Last year following the assassination of Osama Bin Laden, the writing-directing team of Mark Boal and Kathryn Bigelow (The Hurt Locker) immediately began to reshape a film about Bin Laden they were already working on by updating it to include the events that lead to the terrorist leader's death. Soon after their plans were announced, the New York Times wrote a story in which the writer, Maureen Dowd, alluded to the fact that Bigelow and Boal may have received classified information regarding the Bin Laden killing, which, if true, is not exactly kosher. That's when New York politician and Homeland Security Chairman Peter King stepped in seeking an investigation into exactly what sort of information Bigelow and Boal were provided, saying -- in a statement obtained by the Los Angeles Times -- that the "leaks that followed the successful Bin Laden mission led to the arrests of Pakistanis and put in danger the mission’s heroes and their families." He added, "Privately, individuals in the intelligence and special operations communities expressed support for my request for a probe. I look forward to an update on the investigation and actions taken thus far."
Following confirmation that Joel Edgerton (along with several others, including Jessica Chastain) would star in the film, it was announced that the Defense Department and CIA have agreed to open up an investigation into whether or not Boal and Bigelow received classified information. In response to the investigation, King issued a statement saying, "Following a shockingly dismissive response to my request from White House Press Secretary Jay Carney, I am pleased that the inspectors general at DoD and the CIA agree with me that potential leaks to filmmakers are something worth investigating and taking action to address."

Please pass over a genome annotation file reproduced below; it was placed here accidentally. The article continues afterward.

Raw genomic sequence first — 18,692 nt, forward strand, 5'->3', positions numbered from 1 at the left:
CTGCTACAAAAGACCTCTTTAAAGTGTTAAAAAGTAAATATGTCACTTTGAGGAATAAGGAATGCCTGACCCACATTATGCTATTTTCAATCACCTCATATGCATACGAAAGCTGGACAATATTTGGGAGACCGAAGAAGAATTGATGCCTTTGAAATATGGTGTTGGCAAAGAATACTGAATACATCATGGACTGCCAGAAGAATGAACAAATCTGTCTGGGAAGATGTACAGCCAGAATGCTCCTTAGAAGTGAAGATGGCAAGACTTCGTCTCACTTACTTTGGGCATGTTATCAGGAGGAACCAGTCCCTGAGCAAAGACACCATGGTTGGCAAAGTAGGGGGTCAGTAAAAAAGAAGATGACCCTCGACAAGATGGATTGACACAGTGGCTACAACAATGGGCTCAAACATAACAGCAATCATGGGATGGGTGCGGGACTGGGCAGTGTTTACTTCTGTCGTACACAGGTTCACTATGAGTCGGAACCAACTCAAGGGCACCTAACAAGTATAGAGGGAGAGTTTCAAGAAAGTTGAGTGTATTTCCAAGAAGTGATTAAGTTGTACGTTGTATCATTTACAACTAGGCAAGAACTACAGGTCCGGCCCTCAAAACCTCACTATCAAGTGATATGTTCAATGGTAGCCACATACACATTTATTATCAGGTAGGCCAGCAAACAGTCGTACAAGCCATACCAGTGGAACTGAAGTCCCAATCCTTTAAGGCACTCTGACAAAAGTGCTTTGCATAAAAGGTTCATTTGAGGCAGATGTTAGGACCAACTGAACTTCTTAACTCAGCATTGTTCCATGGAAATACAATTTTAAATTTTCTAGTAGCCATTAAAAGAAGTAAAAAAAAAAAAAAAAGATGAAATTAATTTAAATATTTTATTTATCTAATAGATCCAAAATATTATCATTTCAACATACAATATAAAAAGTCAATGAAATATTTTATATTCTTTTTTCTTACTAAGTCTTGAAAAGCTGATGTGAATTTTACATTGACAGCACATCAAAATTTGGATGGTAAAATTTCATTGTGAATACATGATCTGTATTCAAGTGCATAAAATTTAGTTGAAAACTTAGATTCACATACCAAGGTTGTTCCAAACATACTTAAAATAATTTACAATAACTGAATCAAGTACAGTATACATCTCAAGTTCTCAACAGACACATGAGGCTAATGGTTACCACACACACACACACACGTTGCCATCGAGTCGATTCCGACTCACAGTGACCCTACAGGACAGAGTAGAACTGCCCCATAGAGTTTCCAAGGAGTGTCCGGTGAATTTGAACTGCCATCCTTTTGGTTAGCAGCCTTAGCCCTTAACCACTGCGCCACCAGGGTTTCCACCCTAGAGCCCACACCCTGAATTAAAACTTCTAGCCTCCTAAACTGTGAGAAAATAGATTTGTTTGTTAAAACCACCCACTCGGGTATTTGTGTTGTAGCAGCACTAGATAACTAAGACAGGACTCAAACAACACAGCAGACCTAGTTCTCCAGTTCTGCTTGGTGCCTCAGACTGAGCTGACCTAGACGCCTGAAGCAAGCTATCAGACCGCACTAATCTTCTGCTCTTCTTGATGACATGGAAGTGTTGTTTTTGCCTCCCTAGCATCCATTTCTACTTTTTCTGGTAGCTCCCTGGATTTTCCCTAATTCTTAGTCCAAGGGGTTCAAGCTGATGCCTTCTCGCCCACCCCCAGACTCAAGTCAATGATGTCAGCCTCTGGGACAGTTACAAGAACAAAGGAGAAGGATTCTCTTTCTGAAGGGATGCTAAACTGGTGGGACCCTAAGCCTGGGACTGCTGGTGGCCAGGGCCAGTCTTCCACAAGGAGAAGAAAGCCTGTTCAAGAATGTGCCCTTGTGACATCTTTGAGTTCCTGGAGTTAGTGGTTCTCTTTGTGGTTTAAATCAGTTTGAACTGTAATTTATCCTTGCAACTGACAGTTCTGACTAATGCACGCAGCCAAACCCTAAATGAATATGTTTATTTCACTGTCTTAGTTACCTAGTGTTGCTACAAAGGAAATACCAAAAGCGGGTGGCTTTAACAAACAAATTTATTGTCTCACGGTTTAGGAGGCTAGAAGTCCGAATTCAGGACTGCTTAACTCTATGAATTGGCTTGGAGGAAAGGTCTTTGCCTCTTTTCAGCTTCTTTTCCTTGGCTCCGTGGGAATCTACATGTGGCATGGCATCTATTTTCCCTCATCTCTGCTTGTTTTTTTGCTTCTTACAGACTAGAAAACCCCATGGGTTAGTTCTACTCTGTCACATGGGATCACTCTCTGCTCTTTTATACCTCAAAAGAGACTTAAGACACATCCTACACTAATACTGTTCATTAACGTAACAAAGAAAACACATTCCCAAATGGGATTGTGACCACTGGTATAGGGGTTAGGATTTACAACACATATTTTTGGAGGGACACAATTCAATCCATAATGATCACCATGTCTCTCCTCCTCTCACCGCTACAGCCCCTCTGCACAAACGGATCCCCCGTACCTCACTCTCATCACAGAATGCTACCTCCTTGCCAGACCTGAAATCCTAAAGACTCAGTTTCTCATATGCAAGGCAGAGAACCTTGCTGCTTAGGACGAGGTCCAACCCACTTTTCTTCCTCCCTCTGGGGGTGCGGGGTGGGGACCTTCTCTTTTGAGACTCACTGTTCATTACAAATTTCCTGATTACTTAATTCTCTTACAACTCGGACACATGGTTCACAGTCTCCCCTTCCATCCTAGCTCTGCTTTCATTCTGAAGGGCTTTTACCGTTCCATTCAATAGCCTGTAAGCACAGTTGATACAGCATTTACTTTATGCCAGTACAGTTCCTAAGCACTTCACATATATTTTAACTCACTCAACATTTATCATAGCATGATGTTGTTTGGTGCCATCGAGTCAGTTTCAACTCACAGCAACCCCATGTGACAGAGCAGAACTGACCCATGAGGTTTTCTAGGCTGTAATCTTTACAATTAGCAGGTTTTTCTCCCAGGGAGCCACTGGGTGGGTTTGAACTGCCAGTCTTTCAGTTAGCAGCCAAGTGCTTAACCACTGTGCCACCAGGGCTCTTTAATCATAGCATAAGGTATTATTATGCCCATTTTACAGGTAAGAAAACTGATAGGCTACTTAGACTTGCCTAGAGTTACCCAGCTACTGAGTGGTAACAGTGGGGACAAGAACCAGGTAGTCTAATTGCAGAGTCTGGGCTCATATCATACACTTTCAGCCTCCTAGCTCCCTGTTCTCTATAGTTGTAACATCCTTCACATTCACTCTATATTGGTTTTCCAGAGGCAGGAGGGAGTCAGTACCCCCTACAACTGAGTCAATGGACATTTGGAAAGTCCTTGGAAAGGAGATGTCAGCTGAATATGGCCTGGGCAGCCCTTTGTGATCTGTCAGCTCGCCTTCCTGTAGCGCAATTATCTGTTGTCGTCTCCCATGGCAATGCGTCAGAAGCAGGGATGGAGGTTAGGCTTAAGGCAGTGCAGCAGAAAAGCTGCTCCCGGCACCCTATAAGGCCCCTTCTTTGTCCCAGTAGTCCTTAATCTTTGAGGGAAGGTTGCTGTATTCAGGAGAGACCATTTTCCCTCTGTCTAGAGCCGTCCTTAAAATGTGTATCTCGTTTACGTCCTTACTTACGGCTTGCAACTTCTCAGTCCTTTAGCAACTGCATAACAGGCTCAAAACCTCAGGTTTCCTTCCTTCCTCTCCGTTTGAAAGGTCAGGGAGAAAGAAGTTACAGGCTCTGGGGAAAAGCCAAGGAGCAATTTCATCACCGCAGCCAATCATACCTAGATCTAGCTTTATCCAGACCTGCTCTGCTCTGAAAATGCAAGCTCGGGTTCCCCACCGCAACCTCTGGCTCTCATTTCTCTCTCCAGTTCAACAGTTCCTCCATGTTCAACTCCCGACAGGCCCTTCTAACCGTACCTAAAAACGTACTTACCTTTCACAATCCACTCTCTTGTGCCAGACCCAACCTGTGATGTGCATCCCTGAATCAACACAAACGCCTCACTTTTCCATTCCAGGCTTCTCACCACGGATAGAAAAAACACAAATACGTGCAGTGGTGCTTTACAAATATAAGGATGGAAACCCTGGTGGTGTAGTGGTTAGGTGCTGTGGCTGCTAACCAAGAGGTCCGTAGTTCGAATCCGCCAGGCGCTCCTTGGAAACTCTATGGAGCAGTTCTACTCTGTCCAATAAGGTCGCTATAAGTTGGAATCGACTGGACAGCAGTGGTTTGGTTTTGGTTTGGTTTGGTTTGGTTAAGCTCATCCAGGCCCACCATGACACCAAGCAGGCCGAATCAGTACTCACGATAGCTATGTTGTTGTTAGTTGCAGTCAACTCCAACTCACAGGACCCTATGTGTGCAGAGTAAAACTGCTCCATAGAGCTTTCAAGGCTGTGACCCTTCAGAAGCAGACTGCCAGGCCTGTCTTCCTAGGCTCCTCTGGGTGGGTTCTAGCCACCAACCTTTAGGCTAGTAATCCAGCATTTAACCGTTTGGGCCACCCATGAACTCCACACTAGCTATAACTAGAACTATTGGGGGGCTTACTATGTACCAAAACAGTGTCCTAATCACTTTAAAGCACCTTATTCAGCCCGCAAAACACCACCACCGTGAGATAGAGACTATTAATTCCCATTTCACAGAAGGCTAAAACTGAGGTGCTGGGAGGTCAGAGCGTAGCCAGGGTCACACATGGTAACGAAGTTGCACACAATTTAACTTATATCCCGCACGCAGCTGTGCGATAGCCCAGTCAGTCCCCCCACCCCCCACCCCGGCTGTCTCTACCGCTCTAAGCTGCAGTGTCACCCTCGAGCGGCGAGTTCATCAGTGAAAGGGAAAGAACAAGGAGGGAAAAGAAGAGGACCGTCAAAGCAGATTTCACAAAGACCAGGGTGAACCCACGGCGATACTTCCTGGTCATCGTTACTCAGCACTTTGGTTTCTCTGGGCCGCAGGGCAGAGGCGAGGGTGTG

Regardless of what the outcome is, CIA Deputy Inspector General Patricia A. Lewis says that they will develop a new written policy "to create a single point of reference that will govern future interactions with the entertainment industry" when it comes to the relationship between Hollywood and the CIA. So far neither Sony nor Bigelow or Boal have commented on the investigation.
What do you think about this? Should the government look into whether or not the filmmaking duo received classified information, or does it not really matter so long as the contents of their film don't give up anything that could put the country or the folks who carried out that mission in harm's way?
Kill Bin Laden is set to hit theaters on December 19th.
[via Fox News]